Reading Time: 10 minutes Who could ever have guessed that these demons were all really being super-helpful? (Bibliothèque des Champs Libres, CC.)
Reading Time: 10 minutes

Glurge is a term that Snopes coined for those sickly-sweet false stories that circulate in Christian groups that contain very different–and much darker–messages than its tale-bearers think they’re conveying. For a variety of reasons, Christians just can’t discern these obviously-false tales from reality, nor notice those undermining darker messages until someone points it out to them, at which point they get angry at the people pointing it out for ruining their sanctimonious preening. In that vein, something funny happened on Twitter recently–and it was one of the funniest blowups I’ve seen on that site lately: a professional Christian named Matt Smethurst monumentally misread the limits of Twitter glurge-evangelism and one of his tweets blew up in his face. Today, Lord Snow Presides over some unexpectedly-illuminating tweets.

Everyone, Meet Matt Smethurst.

Matt Smethurst is a young-looking Christian guy whose job title is Managing Editor of the Gospel Coalition (TGC). You’ve probably heard me mock and criticize TGC on many occasions; they’re one of those super-religious sites for fundagelicals that reinforces their culture wars and keeps them all thinking along the correct lines. They are only one-quarter-step up the credibility ladder from, say, World Net Daily (the hallowed online tabloid for swivel-eyed, frothy-mouthed, conspiracy-theory-loving Christianists).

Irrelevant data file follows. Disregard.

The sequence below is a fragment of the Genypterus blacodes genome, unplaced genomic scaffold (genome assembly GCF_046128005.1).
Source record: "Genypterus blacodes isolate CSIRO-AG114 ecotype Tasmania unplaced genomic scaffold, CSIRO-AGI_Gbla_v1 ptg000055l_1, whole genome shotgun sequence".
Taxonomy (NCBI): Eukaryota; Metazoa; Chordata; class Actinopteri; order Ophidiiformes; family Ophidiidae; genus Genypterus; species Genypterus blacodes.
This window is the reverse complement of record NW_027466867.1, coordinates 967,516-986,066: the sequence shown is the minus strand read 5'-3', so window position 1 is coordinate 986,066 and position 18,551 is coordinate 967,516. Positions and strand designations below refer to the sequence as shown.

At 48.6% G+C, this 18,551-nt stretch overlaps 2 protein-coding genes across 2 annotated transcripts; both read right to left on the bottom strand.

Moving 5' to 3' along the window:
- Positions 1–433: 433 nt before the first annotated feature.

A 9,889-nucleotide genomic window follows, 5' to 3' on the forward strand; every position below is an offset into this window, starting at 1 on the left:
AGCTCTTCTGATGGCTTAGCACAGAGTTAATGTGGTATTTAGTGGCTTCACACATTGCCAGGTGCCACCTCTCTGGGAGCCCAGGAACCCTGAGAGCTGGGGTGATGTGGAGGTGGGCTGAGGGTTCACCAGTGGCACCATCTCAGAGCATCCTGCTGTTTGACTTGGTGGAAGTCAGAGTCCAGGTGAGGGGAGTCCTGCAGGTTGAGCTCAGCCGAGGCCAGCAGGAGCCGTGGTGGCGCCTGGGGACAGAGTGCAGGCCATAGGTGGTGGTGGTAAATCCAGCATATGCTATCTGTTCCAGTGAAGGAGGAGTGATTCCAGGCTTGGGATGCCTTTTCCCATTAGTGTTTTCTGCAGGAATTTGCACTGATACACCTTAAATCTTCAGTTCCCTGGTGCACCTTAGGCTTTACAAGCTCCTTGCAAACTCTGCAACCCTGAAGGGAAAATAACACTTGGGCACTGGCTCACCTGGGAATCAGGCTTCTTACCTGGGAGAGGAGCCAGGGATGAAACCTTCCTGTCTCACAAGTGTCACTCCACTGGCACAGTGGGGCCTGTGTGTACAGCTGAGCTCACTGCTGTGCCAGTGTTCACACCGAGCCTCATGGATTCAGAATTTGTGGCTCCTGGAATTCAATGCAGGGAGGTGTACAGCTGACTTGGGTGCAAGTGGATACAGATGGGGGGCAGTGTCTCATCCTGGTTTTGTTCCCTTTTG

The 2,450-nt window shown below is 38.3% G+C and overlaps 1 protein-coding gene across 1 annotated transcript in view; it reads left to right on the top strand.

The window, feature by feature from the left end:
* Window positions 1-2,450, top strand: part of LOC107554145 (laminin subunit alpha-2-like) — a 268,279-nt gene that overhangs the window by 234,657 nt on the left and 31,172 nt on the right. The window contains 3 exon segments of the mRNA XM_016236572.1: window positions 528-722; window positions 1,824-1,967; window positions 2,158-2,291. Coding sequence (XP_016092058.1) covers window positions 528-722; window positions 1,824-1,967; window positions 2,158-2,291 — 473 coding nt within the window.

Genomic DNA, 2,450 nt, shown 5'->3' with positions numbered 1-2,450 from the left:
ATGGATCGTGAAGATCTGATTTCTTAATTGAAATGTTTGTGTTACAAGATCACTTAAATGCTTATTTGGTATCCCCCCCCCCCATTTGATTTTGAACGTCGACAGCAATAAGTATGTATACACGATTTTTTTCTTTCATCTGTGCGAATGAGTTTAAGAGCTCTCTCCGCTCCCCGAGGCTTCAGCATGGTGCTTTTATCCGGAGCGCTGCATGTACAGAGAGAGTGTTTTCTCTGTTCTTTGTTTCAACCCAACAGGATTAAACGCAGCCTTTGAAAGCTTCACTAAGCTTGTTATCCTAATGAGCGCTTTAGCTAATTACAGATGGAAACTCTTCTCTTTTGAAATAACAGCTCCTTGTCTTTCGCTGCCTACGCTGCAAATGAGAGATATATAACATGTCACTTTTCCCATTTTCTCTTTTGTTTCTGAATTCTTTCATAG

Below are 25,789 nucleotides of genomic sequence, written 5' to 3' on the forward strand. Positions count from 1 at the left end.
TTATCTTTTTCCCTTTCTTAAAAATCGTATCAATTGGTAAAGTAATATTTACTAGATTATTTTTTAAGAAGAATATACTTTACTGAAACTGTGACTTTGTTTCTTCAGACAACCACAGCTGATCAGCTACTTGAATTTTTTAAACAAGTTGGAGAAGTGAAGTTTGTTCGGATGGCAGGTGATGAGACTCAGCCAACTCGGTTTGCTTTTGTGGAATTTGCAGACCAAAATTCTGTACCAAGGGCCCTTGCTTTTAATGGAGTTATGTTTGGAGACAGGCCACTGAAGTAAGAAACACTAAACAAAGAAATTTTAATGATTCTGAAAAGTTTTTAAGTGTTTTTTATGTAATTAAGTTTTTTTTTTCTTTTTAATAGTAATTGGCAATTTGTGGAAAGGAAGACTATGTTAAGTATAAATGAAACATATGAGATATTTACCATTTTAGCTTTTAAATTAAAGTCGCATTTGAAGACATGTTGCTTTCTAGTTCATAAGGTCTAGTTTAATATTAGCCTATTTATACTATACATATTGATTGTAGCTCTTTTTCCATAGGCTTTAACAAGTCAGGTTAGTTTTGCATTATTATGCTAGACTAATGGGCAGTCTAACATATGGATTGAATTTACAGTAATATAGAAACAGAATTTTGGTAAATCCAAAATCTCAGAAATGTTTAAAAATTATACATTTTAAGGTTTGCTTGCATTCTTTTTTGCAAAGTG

A casual perusal of his output on TGC reveals that he’s one of those Christians who seems more like an artificial-intelligence assembly of talking points and glurge than a real person. He’s just wild about Tim Keller (an apologist who is infamous for his guilt-tripping and straw-manning as well as for his inability to construct a coherent, credible argument for his religion), and he likes to talk about the various deepities that have impressed him and the books he claims are “on my bookshelf,” all of which are apologetics or devotionals.